The threat of cancellation hangs over a number of projects in the government’s Roads Investment Strategy, a report has revealed.
A National Audit Office study into the £15bn investment plan found that at least 16 projects that posed a risk to value for money were being reviewed by Highways England and the Department for Transport, with options including cancellations, delays, design changes or merging of projects.
The report also revealed that Highways England had already developed options to push back the start dates of up to 19 projects into the early years of the second Roads Investment Strategy from 2020.
The government unveiled the first RIS in December 2014, setting out plans to spend more than £15bn on the UK’s strategic road network over five years.
However, after little over two years the NAO has raised serious questions over deliverability and cost.
The report said that while the five-year RIS was a significant improvement in the efficient management of the road network, it was put together too quickly and this led to risks in terms of value for money and deliverability.
“As at February 2017, Highways England had identified up to 16 projects which present a risk to value for money,” the study added.
“Highways England and the Department [for Transport] are exploring a number of ways to manage this risk, including revising project design, merging projects on the same stretch of road, cancelling projects and delaying projects to enable further assessment of benefits.”
NAO head Amyas Morse warned that Highways England needed to “take decisive action” or risk seeing the shortcomings in the current strategy being carried over into the next investment period.
Highways England said there were currently no plans to cancel any of the schemes listed in the RIS programme.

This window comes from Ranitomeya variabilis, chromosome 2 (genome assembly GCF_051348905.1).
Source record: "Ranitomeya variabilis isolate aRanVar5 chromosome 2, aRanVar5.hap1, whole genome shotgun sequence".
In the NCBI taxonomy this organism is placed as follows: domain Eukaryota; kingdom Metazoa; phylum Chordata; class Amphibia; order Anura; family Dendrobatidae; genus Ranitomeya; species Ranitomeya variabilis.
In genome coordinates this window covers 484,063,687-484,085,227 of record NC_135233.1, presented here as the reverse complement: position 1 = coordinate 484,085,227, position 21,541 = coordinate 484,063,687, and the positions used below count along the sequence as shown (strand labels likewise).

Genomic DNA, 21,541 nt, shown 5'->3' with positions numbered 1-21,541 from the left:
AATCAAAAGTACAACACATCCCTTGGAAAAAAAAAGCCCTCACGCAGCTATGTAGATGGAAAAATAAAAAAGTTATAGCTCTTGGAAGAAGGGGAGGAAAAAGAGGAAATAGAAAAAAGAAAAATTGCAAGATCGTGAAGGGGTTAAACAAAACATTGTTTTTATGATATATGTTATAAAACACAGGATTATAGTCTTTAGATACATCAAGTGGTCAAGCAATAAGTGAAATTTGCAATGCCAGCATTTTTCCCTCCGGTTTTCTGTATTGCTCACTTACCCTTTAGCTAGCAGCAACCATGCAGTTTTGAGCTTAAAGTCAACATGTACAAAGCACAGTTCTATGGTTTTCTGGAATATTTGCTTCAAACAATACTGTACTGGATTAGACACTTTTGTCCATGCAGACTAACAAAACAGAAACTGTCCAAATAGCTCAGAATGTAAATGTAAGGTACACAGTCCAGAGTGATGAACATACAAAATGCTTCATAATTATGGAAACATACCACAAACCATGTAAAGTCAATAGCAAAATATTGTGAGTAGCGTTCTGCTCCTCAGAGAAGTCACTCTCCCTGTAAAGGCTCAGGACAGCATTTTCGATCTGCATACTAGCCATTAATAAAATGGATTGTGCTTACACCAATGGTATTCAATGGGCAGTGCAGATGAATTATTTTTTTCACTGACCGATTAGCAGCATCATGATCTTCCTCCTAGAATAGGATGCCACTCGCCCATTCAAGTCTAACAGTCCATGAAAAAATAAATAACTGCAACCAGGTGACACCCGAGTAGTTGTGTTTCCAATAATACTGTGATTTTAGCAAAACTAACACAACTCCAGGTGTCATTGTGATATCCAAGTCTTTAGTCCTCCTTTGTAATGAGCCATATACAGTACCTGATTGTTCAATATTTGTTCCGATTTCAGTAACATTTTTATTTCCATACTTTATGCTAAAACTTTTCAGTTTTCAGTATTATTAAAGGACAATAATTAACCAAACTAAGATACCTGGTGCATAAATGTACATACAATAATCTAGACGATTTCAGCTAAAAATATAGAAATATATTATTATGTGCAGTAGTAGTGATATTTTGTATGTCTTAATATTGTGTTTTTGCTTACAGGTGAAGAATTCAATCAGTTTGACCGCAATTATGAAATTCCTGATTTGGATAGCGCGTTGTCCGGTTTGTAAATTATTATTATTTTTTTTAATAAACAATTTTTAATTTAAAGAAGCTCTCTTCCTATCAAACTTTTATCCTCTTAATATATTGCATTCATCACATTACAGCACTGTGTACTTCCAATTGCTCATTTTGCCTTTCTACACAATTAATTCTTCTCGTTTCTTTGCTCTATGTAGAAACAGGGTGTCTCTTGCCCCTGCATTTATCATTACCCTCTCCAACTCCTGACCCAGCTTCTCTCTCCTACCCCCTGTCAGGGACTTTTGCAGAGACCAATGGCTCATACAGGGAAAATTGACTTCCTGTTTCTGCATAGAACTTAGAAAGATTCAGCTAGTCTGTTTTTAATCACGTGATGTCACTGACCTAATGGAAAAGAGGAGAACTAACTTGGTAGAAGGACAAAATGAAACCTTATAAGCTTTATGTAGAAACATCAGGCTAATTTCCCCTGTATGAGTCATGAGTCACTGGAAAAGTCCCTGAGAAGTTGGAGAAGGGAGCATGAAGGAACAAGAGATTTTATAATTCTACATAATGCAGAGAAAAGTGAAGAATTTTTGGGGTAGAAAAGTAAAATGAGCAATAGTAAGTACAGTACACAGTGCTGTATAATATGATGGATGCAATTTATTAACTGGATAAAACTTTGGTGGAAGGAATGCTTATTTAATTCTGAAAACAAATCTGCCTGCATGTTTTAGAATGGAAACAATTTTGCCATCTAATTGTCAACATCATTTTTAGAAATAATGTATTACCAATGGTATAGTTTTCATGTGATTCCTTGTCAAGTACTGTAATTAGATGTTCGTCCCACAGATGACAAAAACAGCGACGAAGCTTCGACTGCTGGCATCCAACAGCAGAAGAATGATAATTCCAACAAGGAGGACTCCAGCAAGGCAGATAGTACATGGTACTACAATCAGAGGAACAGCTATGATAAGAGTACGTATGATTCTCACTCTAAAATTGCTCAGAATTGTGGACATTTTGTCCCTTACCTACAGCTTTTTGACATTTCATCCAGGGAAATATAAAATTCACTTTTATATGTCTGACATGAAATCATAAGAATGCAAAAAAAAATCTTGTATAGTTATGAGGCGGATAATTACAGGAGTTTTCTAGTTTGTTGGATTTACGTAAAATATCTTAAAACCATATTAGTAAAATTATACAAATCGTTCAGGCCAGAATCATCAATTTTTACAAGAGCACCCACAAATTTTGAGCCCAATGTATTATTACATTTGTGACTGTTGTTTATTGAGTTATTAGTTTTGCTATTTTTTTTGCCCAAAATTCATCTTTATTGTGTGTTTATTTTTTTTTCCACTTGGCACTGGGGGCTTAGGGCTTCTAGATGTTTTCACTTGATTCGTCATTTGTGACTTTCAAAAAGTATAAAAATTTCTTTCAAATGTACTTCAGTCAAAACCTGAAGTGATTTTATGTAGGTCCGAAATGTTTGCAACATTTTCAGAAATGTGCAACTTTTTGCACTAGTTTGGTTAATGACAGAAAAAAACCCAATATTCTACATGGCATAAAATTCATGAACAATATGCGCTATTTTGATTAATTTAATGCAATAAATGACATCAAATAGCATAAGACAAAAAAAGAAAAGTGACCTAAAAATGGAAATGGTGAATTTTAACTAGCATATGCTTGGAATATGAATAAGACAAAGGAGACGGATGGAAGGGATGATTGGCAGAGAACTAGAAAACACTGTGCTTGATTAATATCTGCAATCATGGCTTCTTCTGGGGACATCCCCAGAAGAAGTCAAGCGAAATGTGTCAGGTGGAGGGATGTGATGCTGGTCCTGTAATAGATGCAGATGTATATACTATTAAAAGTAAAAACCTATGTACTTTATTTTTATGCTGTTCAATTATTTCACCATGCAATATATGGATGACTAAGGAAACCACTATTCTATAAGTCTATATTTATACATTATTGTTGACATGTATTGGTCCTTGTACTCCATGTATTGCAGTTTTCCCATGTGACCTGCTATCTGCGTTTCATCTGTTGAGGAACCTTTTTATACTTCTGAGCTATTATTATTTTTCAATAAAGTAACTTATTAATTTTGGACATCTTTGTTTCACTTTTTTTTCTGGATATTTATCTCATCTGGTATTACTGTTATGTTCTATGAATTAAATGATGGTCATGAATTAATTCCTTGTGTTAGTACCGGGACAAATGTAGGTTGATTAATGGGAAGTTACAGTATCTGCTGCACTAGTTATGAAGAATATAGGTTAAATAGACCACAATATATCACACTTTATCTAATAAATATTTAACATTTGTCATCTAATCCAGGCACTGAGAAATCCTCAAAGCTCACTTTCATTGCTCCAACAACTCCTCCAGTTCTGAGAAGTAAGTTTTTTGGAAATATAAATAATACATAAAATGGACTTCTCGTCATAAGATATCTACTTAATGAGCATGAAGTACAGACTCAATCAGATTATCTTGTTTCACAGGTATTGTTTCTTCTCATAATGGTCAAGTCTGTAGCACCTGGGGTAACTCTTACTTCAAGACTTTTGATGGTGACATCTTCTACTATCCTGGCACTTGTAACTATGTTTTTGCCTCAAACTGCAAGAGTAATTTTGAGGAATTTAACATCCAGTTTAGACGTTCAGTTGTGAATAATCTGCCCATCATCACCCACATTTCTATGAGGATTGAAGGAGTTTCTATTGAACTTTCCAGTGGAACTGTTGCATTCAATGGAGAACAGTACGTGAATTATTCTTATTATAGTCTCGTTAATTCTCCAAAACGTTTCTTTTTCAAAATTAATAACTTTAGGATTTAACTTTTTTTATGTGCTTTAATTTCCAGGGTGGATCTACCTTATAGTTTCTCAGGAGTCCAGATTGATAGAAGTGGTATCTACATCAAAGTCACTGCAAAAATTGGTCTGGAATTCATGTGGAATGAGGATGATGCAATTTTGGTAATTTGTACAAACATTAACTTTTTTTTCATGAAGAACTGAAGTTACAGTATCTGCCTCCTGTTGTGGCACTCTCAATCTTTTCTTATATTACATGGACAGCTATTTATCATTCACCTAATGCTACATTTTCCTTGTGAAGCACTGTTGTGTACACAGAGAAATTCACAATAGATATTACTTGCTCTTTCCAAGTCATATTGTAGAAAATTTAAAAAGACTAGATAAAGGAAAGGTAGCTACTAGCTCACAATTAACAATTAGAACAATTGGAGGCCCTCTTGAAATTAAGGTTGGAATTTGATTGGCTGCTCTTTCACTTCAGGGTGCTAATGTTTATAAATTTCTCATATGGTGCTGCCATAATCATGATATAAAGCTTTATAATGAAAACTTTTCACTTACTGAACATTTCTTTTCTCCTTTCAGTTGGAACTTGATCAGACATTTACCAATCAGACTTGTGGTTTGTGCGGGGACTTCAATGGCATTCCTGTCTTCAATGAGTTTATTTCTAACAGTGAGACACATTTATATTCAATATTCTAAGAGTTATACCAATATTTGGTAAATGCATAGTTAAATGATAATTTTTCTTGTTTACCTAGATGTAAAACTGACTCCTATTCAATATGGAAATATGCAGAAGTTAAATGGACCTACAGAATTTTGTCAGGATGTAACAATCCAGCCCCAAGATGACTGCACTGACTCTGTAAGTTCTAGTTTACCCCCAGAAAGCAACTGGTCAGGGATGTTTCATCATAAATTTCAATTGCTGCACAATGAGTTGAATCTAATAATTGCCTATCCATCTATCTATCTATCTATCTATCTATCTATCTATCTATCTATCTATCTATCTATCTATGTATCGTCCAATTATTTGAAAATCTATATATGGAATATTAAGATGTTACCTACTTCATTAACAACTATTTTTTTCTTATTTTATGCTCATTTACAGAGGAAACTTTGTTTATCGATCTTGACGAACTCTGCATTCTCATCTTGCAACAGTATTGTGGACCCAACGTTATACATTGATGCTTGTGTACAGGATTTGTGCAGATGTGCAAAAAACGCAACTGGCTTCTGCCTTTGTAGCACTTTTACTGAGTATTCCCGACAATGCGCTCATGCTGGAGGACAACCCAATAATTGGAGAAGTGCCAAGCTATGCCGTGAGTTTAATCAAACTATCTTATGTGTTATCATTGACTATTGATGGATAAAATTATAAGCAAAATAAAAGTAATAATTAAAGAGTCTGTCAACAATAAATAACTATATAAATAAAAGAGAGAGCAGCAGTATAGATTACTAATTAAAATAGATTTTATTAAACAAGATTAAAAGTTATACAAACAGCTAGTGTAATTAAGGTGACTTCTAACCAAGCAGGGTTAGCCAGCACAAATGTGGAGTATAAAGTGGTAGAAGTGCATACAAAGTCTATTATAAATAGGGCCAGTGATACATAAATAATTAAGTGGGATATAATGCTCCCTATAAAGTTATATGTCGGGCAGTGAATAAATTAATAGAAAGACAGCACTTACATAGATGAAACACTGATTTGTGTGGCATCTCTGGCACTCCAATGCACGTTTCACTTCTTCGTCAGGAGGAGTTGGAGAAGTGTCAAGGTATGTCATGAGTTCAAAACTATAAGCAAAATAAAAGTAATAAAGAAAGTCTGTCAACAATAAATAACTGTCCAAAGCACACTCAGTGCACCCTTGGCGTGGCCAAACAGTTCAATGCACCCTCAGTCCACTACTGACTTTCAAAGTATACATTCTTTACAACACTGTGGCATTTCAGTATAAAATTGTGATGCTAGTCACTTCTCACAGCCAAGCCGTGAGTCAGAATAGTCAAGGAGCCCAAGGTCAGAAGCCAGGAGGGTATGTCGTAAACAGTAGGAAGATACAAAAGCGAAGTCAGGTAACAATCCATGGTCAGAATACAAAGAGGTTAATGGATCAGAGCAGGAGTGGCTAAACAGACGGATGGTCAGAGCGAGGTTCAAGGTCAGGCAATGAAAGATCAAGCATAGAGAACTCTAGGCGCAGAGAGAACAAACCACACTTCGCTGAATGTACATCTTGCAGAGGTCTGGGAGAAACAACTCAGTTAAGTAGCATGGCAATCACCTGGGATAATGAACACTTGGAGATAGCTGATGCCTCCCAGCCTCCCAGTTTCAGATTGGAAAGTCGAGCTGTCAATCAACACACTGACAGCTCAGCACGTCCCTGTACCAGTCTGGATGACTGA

It admitted that extra work may need to be carried out refining the scope and design of schemes and said an updated delivery plan would be published in June.
In 2014, the government promised that construction on 112 projects would begin before the end of March 2020.
The NAO raised fears over the timetable of work, with construction scheduled to start on 54 of the 112 projects within the final year of RIS.
The report also revealed that the forecast budget for the capital programme had increased by £189m.
Last month, Construction News revealed that only £2.2bn had so far been spent through Highways England’s £5bn Collaborative Delivery Framework.
Highways England chief executive Jim O’Sullivan said: “We are confident we will deliver our capital programme without overspending our budget.
“So far we have delivered nine schemes on time or ahead of schedule, with one of them, the M25 junction 30, opening in December 2016 six months earlier than planned.
“There are currently 17 schemes in construction and we are contributing £40m to a further 13 improvements that will unlock the opportunity to create 22,000 new homes and more than 34,000 jobs.
“We will be publishing our delivery plan update in June laying out the programme for the current year and again we expect to deliver all of the required work.”
A Department for Transport spokesman said: “This government is taking the big decisions for Britain’s future, and we are investing a record £15bn on road schemes which will cut congestion, speed up journeys, and boost the economy across the country.
“As this report acknowledges, we have made significant progress in managing our major roads more efficiently, and we are confident Highways England will deliver safe and reliable roads that deliver value for money for the taxpayer.
“We will consider the findings of this report.”